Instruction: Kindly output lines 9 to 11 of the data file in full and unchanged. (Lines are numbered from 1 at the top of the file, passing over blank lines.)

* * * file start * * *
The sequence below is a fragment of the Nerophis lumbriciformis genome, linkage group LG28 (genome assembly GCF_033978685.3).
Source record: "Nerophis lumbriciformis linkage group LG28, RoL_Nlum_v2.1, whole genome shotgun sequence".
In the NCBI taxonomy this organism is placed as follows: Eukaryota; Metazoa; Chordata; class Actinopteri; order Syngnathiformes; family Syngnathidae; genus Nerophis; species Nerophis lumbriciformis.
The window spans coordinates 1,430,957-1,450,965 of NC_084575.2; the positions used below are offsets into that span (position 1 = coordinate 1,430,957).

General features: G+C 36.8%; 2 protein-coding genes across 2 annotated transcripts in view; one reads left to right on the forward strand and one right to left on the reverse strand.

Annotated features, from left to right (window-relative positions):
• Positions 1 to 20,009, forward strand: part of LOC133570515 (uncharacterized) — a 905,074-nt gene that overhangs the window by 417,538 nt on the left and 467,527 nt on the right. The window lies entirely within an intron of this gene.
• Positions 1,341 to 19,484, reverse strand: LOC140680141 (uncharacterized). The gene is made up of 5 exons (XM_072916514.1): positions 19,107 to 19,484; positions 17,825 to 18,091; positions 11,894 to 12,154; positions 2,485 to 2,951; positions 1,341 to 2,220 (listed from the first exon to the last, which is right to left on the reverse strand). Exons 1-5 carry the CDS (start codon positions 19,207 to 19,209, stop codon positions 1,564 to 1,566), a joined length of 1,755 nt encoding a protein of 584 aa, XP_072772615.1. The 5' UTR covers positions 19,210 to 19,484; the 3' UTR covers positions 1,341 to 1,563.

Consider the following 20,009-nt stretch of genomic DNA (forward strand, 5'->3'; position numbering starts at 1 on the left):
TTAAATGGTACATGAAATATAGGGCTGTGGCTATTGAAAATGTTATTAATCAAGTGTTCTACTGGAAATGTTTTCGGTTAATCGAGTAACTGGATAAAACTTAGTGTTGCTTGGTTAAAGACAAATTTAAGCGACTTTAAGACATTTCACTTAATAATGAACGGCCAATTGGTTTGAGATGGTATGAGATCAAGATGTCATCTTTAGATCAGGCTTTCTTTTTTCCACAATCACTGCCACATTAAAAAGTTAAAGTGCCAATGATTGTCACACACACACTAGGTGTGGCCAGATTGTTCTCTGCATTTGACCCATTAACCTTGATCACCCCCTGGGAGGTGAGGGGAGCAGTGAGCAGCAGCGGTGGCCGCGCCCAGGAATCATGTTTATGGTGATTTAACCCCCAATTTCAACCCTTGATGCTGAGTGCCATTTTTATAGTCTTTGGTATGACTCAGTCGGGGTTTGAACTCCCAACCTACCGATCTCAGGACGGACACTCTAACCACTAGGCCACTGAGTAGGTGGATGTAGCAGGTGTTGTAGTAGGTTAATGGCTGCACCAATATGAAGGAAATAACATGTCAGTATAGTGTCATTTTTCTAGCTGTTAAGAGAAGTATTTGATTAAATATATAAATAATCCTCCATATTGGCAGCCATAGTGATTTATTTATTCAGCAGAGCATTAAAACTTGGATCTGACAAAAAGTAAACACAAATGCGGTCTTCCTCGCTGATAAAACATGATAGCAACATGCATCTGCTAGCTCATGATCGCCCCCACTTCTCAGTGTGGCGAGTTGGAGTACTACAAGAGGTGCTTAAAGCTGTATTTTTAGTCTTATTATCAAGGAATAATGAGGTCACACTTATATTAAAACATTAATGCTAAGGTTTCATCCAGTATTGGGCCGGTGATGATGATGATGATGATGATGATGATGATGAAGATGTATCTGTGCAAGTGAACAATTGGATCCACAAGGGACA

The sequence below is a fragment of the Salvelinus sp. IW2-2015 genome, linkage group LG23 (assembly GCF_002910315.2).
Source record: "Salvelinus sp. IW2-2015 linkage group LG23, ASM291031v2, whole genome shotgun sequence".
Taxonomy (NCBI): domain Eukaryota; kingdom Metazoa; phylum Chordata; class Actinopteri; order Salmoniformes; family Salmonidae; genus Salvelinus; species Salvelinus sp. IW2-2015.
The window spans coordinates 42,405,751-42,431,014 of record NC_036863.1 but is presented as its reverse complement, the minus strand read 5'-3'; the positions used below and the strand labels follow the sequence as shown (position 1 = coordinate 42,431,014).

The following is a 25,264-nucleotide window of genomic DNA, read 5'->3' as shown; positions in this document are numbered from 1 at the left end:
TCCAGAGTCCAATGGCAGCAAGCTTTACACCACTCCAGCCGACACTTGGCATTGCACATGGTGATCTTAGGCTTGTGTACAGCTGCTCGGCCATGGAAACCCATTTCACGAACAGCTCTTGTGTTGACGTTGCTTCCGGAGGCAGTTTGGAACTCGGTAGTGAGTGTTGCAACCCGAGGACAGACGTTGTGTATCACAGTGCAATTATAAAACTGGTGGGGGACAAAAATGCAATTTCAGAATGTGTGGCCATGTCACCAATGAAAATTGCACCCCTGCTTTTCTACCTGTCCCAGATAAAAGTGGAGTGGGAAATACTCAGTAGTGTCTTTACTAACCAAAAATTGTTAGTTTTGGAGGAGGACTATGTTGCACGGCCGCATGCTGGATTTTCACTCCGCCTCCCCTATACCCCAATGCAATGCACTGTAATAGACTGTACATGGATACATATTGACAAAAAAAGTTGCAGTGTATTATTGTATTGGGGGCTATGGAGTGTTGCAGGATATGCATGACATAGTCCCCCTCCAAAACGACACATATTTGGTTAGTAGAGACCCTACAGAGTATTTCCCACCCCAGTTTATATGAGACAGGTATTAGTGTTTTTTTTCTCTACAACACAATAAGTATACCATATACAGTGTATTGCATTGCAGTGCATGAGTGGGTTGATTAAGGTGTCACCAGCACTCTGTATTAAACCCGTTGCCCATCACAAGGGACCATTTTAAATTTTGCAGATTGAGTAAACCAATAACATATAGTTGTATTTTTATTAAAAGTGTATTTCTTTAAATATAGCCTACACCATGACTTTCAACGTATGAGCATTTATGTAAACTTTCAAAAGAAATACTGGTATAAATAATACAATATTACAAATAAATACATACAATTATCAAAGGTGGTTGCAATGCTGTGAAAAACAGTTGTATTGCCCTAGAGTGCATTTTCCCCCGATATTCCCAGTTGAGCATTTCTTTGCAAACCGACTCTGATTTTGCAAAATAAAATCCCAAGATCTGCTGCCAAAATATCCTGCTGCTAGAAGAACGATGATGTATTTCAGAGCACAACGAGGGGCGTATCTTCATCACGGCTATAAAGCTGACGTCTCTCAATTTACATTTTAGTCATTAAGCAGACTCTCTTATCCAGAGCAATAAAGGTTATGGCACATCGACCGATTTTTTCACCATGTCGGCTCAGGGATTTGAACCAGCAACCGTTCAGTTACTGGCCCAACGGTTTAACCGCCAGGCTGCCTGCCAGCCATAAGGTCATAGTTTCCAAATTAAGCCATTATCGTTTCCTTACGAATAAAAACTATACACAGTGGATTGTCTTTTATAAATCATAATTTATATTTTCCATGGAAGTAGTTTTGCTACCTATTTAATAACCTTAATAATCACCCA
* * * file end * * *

Consider the following 20,009-nt stretch of genomic DNA (forward strand, 5'->3'; position numbering starts at 1 on the left):
TTAAATGGTACATGAAATATAGGGCTGTGGCTATTGAAAATGTTATTAATCAAGTGTTCTACTGGAAATGTTTTCGGTTAATCGAGTAACTGGATAAAACTTAGTGTTGCTTGGTTAAAGACAAATTTAAGCGACTTTAAGACATTTCACTTAATAATGAACGGCCAATTGGTTTGAGATGGTATGAGATCAAGATGTCATCTTTAGATCAGGCTTTCTTTTTTCCACAATCACTGCCACATTAAAAAGTTAAAGTGCCAATGATTGTCACACACACACTAGGTGTGGCCAGATTGTTCTCTGCATTTGACCCATTAACCTTGATCACCCCCTGGGAGGTGAGGGGAGCAGTGAGCAGCAGCGGTGGCCGCGCCCAGGAATCATGTTTATGGTGATTTAACCCCCAATTTCAACCCTTGATGCTGAGTGCCATTTTTATAGTCTTTGGTATGACTCAGTCGGGGTTTGAACTCCCAACCTACCGATCTCAGGACGGACACTCTAACCACTAGGCCACTGAGTAGGTGGATGTAGCAGGTGTTGTAGTAGGTTAATGGCTGCACCAATATGAAGGAAATAACATGTCAGTATAGTGTCATTTTTCTAGCTGTTAAGAGAAGTATTTGATTAAATATATAAATAATCCTCCATATTGGCAGCCATAGTGATTTATTTATTCAGCAGAGCATTAAAACTTGGATCTGACAAAAAGTAAACACAAATGCGGTCTTCCTCGCTGATAAAACATGATAGCAACATGCATCTGCTAGCTCATGATCGCCCCCACTTCTCAGTGTGGCGAGTTGGAGTACTACAAGAGGTGCTTAAAGCTGTATTTTTAGTCTTATTATCAAGGAATAATGAGGTCACACTTATATTAAAACATTAATGCTAAGGTTTCATCCAGTATTGGGCCGGTGATGATGATGATGATGATGATGATGATGATGAAGATGTATCTGTGCAAGTGAACAATTGGATCCACAAGGGACA

The sequence below is a fragment of the Salvelinus sp. IW2-2015 genome, linkage group LG23 (assembly GCF_002910315.2).